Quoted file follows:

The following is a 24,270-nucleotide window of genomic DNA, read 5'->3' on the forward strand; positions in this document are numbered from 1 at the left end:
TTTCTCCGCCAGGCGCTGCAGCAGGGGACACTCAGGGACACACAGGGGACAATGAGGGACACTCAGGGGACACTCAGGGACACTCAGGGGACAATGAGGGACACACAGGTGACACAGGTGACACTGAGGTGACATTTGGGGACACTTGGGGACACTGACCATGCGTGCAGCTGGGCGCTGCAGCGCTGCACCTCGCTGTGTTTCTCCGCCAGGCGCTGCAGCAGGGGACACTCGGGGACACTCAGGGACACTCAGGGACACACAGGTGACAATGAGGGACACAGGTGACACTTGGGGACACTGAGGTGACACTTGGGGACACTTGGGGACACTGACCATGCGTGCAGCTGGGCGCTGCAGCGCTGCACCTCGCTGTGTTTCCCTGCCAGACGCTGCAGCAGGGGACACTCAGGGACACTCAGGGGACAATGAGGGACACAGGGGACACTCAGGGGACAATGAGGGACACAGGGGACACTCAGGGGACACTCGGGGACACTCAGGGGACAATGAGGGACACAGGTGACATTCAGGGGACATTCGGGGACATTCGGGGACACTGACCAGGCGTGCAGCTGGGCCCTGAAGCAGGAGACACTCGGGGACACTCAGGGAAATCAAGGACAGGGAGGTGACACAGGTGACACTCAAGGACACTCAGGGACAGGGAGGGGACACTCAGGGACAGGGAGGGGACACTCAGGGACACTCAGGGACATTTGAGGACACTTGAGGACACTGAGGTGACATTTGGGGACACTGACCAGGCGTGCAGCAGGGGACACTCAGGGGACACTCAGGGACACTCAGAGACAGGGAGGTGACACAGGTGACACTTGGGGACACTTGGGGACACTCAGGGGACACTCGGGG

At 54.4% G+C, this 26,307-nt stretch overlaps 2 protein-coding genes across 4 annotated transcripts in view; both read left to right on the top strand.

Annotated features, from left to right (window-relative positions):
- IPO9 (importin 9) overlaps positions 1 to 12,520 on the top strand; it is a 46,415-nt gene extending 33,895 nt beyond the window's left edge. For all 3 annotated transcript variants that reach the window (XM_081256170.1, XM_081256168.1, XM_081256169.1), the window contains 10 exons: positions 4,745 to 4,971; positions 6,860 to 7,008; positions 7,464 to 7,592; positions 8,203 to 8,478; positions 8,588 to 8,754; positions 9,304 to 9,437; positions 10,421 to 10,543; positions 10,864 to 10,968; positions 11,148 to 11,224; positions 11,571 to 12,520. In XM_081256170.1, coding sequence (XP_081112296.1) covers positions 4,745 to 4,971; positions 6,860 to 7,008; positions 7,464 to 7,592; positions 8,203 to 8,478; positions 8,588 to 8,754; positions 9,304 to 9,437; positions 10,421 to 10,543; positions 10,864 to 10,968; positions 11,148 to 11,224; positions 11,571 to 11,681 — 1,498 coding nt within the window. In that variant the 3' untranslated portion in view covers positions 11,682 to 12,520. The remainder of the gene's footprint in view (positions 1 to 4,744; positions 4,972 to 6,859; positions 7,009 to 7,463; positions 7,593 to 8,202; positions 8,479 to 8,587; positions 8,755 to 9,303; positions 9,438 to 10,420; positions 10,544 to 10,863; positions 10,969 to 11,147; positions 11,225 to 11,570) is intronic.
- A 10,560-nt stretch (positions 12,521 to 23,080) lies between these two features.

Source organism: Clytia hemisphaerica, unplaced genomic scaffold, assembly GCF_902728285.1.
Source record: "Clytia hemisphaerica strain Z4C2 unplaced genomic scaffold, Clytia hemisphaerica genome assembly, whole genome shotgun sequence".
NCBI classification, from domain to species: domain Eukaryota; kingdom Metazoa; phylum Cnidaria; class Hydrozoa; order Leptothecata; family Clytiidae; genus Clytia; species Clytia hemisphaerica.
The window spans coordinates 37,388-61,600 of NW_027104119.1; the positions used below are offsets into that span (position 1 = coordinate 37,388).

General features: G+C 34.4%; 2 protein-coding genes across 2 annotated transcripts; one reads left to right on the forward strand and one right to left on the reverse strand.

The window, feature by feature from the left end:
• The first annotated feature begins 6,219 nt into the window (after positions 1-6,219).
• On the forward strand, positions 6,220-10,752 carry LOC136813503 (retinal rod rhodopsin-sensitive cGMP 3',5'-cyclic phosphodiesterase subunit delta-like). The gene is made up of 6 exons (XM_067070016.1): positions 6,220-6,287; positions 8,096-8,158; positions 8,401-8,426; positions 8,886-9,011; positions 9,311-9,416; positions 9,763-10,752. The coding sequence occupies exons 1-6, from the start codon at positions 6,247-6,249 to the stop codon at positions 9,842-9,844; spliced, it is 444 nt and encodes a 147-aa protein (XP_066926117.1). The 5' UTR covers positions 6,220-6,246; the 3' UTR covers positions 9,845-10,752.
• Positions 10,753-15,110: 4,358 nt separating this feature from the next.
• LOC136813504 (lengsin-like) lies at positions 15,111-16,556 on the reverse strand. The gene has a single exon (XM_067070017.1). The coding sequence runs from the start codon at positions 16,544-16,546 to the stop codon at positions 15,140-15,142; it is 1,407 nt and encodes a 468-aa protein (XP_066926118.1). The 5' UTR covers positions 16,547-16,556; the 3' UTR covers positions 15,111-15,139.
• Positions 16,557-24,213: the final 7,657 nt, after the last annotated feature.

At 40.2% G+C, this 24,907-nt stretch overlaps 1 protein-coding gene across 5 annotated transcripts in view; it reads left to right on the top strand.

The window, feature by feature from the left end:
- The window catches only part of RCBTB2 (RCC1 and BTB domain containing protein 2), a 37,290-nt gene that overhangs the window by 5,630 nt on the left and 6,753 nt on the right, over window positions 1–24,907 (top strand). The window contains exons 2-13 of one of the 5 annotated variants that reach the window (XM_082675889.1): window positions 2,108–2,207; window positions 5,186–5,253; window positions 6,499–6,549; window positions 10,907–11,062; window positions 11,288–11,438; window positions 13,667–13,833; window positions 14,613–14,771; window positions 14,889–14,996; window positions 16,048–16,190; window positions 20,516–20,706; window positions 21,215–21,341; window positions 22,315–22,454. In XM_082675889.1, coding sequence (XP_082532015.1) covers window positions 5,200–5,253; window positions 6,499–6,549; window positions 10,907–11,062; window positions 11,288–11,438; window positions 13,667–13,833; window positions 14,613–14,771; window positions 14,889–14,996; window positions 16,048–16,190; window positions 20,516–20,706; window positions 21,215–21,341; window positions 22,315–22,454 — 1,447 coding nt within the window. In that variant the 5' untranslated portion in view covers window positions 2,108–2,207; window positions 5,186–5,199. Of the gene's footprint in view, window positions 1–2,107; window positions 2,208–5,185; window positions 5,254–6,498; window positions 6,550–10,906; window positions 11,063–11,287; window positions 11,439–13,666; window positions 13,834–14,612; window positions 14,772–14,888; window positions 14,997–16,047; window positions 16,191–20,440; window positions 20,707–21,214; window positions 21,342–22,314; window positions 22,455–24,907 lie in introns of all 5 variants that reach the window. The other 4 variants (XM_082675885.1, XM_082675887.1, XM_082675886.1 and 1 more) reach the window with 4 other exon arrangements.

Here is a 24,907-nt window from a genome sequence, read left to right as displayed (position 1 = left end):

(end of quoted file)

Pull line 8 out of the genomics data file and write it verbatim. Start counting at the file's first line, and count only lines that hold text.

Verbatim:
Source record: "Clytia hemisphaerica strain Z4C2 unplaced genomic scaffold, Clytia hemisphaerica genome assembly, whole genome shotgun sequence".